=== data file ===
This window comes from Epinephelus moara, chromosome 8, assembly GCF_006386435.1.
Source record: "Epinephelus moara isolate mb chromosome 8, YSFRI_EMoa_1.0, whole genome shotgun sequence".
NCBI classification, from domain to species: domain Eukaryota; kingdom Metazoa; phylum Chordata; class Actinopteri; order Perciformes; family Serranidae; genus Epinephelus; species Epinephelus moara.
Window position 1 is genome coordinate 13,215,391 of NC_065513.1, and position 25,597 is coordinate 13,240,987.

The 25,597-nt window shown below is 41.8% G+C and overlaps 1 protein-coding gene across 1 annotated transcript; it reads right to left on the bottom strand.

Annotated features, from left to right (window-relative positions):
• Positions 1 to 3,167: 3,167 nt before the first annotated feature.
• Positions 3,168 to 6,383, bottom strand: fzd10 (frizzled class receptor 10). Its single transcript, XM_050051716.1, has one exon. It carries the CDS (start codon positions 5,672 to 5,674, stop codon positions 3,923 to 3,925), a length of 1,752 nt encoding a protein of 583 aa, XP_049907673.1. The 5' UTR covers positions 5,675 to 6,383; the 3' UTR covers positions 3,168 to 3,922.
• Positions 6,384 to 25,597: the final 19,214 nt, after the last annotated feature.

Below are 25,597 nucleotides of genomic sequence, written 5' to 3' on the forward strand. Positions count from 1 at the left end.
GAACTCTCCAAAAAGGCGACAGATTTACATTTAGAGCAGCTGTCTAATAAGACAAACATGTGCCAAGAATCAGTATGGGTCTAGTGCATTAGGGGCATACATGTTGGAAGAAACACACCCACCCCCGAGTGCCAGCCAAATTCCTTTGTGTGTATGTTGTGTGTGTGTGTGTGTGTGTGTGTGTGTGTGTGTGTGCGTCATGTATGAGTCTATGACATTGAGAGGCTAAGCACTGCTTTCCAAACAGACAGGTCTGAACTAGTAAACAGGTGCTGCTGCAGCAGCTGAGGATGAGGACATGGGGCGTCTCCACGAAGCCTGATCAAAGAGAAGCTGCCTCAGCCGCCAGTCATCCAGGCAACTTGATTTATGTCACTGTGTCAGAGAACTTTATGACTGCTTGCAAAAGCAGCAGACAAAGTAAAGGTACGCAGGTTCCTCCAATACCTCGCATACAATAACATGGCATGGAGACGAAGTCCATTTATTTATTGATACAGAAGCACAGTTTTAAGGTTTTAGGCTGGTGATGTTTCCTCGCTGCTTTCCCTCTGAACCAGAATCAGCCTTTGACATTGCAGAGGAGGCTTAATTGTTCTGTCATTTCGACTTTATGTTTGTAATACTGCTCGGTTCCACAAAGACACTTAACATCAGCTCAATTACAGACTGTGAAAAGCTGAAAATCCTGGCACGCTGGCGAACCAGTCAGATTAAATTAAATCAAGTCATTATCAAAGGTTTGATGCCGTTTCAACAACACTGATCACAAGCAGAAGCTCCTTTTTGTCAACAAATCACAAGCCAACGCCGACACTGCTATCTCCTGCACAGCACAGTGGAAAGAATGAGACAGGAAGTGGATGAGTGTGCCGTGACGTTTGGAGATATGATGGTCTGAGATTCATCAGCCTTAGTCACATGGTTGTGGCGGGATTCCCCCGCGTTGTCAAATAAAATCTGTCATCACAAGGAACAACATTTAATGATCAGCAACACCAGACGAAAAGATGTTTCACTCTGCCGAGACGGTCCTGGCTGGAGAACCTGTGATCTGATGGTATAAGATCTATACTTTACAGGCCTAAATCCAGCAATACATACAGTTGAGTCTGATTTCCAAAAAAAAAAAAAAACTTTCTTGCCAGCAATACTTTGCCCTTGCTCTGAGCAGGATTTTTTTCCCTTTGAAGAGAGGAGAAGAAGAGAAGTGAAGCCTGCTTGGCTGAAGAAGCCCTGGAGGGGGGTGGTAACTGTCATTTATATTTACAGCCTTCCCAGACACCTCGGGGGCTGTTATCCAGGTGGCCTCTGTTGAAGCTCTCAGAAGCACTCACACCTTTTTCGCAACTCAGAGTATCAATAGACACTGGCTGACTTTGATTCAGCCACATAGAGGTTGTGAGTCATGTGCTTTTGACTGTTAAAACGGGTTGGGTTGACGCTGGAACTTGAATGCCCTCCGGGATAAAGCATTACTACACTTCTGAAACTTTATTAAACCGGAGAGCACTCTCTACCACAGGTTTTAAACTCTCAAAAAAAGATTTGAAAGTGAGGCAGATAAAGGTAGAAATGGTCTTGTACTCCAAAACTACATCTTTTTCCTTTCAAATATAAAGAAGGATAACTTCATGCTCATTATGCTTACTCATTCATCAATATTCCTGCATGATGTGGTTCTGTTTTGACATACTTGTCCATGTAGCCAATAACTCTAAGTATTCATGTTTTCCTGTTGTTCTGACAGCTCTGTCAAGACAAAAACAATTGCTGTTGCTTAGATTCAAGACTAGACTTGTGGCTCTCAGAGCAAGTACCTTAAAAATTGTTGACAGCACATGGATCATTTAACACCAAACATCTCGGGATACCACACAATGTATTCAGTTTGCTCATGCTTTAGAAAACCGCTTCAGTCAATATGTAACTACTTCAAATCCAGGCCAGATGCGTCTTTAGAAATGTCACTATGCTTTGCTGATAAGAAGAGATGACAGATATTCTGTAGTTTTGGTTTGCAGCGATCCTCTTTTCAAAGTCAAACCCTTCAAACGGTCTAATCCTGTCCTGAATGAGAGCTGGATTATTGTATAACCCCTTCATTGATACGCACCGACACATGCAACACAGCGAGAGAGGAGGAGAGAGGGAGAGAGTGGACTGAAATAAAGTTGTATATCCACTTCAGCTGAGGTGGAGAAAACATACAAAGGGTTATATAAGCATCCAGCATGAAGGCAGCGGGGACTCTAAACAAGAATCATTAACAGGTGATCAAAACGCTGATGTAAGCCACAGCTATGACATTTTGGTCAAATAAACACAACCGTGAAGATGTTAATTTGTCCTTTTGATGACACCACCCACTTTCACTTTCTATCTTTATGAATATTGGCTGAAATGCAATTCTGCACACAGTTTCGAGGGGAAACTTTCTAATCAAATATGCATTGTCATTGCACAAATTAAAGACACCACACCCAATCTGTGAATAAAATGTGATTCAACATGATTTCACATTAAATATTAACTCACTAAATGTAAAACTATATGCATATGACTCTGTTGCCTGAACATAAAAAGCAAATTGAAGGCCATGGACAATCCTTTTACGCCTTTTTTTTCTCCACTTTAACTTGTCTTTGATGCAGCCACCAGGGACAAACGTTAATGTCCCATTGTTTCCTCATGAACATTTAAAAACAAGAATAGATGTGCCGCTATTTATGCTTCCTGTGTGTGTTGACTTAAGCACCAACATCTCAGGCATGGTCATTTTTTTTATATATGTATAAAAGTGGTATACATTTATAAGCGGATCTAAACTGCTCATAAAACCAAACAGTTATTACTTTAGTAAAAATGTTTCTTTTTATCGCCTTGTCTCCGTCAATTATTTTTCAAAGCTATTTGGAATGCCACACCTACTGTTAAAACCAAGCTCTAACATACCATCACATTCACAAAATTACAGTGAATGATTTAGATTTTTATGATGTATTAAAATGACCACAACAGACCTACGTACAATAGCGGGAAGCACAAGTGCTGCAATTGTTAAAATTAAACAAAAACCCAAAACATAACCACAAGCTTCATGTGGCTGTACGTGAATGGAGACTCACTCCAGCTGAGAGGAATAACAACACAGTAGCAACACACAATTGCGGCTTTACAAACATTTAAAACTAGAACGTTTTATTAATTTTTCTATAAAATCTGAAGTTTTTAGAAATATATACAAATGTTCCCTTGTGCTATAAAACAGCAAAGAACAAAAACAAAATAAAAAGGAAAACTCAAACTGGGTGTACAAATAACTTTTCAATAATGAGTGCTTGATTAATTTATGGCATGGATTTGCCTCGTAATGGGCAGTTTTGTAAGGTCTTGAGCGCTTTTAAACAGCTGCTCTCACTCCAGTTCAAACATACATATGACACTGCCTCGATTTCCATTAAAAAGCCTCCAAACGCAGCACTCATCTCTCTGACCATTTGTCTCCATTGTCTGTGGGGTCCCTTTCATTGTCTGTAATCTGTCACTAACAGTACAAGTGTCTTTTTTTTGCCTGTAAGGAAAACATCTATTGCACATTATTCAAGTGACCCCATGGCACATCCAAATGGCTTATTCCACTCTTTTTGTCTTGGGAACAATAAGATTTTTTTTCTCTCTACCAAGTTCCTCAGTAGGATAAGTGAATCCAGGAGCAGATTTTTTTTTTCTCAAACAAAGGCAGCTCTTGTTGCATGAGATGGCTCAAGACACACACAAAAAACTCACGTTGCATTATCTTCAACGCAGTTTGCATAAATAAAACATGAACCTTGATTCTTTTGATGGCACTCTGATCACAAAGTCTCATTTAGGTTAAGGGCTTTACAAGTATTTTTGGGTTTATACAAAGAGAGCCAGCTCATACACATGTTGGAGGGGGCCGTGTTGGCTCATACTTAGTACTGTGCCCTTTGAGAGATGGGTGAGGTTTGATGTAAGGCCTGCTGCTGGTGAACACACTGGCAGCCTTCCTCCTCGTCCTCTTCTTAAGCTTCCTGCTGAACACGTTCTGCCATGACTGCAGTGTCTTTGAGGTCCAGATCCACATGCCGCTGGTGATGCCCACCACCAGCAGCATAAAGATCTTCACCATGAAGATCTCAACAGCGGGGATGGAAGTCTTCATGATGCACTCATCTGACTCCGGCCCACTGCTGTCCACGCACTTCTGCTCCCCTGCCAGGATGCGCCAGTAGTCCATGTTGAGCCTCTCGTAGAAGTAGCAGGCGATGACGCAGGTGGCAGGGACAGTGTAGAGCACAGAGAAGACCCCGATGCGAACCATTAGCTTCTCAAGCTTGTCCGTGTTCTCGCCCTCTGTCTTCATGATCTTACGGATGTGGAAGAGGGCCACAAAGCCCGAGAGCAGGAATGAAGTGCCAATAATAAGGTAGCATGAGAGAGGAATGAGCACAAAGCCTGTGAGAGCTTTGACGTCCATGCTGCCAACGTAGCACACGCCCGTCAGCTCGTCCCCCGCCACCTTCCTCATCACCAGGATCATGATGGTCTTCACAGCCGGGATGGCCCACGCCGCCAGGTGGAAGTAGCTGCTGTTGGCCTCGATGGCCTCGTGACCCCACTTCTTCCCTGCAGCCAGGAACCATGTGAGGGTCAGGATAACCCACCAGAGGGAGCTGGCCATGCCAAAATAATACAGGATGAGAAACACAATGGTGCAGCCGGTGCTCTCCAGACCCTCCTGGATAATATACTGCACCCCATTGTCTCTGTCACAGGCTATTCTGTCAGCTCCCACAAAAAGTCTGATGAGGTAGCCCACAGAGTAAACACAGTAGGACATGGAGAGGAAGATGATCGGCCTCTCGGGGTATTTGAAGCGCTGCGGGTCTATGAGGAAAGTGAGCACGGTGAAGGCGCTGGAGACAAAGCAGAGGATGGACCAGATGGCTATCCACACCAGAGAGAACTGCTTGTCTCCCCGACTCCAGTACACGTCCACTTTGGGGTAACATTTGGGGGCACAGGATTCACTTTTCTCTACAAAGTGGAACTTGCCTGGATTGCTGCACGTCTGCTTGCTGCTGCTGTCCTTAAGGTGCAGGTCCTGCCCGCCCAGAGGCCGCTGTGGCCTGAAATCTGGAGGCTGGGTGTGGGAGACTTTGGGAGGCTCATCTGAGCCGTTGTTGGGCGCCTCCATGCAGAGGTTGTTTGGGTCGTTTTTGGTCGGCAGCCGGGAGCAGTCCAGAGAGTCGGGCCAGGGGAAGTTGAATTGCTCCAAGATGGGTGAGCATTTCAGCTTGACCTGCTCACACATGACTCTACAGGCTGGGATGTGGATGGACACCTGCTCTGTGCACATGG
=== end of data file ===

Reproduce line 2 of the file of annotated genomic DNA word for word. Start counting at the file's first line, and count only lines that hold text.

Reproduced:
Source record: "Epinephelus moara isolate mb chromosome 8, YSFRI_EMoa_1.0, whole genome shotgun sequence".